[Python-Dev] Re: Stability and change

Aahz aahz@pythoncraft.com
Sat, 6 Apr 2002 15:29:25 -0500

On Sat, Apr 06, 2002, Guido van Rossum wrote:
> Personally, I hate the way Linux releases are numbered (I can never
> tell which one is stable and which one isn't).  But I could get used
> to it if we used the micro version number to indicate stability -- in
> particular, 2.2 would be experimental, and 2.2.1 and following would
> be stable; 2.3 would be experimental, and 2.3.1 stable.

I'm kind of in agreement with Tim; I don't think this buys much.  Seems
more important to me to specify process than stability per se.

> It would, however, require a big change in how we present new releases
> to the world.  Currently, Once 2.x is out, anything running 2.(x-1) is
> labeled obsolete, or at least oldfashioned.  That needs to change!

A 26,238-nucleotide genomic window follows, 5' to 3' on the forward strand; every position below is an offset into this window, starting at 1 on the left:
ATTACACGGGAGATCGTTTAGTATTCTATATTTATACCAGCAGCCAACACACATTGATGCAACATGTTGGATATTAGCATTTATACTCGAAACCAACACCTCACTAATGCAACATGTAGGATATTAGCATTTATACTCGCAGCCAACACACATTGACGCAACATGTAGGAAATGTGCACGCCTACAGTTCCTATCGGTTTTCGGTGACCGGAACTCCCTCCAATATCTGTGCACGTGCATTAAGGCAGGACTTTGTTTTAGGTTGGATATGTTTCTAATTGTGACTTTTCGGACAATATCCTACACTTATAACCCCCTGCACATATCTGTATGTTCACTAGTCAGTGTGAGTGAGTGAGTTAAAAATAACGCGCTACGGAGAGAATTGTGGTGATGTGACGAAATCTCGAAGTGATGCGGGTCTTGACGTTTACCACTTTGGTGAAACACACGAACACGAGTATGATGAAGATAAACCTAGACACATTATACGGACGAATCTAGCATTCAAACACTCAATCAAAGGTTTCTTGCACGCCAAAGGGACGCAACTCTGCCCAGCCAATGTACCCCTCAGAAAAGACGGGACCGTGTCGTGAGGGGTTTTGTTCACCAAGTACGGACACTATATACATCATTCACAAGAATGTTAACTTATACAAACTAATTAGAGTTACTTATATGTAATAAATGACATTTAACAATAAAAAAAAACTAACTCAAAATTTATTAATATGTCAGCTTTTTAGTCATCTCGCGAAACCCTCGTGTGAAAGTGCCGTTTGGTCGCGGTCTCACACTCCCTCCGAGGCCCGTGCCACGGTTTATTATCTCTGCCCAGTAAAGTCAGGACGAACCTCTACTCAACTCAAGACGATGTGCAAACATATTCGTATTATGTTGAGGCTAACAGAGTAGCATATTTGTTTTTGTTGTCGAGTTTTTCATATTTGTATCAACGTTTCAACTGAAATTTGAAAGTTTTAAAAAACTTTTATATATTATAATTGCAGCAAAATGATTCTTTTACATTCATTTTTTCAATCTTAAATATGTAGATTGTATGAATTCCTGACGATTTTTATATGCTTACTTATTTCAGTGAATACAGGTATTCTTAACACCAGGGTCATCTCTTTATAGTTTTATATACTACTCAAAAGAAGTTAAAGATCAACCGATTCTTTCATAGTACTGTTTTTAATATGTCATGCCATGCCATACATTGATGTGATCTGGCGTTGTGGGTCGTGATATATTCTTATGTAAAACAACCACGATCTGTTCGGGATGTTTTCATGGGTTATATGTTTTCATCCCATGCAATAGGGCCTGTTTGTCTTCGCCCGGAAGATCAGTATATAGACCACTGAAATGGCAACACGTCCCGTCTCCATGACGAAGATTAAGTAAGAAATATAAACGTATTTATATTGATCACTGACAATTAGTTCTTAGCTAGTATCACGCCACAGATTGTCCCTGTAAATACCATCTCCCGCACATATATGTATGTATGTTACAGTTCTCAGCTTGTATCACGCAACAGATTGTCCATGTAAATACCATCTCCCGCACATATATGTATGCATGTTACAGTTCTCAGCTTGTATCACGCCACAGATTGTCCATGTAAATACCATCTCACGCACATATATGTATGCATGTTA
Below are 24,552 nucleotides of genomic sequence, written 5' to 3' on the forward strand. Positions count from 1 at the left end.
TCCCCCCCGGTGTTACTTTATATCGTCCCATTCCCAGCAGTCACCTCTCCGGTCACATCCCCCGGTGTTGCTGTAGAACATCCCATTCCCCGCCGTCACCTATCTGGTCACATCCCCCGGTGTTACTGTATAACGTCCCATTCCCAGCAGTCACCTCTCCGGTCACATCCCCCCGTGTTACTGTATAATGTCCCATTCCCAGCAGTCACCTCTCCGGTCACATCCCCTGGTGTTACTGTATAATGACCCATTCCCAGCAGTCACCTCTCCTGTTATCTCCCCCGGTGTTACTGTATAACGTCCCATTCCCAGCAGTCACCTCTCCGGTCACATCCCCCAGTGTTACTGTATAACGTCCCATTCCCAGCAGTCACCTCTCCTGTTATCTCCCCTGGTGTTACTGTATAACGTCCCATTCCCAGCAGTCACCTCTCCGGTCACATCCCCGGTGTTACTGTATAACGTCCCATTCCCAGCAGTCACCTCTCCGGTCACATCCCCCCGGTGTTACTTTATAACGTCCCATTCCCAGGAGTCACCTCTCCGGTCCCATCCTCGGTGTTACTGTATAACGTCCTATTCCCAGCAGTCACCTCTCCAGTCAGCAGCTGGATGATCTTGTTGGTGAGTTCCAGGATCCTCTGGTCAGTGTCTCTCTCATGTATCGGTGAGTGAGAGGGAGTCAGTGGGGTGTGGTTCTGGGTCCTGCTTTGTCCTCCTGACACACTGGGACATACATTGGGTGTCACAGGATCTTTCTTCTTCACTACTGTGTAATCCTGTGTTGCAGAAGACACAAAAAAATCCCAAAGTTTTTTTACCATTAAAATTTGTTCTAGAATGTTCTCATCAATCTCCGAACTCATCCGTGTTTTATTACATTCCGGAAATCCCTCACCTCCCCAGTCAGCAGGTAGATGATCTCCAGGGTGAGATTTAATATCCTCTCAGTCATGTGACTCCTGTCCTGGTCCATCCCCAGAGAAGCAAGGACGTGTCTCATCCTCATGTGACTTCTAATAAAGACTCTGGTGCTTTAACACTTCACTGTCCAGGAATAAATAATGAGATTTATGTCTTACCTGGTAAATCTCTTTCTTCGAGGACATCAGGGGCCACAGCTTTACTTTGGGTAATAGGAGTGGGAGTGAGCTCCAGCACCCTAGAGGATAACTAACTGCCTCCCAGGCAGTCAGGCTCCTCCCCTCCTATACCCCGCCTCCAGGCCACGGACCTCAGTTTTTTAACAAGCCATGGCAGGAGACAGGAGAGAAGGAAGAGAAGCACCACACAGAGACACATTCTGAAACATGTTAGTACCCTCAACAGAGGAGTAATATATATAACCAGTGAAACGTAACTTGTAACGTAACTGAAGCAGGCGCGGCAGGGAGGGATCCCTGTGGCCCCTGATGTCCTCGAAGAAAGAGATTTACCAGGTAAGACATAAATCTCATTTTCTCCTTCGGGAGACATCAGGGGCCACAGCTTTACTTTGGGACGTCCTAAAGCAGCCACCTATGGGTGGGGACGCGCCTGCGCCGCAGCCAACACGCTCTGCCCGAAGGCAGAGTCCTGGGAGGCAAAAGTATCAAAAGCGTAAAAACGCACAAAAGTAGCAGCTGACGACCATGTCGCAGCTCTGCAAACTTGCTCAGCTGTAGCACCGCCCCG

> The website needs to present at least two options:
> - Bleeding edge (e.g. 2.3 alpha, or 2.3 once it's out)
> - Stable (e.g. 2.2.1)
> There may be more options: Zope 2 currently requires 2.1.2 and will
> require 2.1.3 as soon as it's out; other people still swear by 1.5.2.
> (I don't think that the 1.6 and 2.0 lines are still popular.)

What I suggest is that instead of


we do


This way, only major.minor releases can introduce actual language
changes, but enhancement releases can pick up library changes.  If this
sounds at all workable, I recommend issuing a quick BDFL pronouncement
changing 2.2.1 to

Then what we might try for a 2.2.1 release is making the new boolean
type a module that people can start using.

I am also a bit amused because an early draft of PEP 6 did try to
address this issue, but you and Tim dissuaded me.  I think both of you
were right back then, but it's still kind of funny to see it picked up a
year later.
Aahz (aahz@pythoncraft.com)           <*>         http://www.pythoncraft.com/

"There are times when effort is important and necessary, but this should
not be taken as any kind of moral imperative."  --jdecker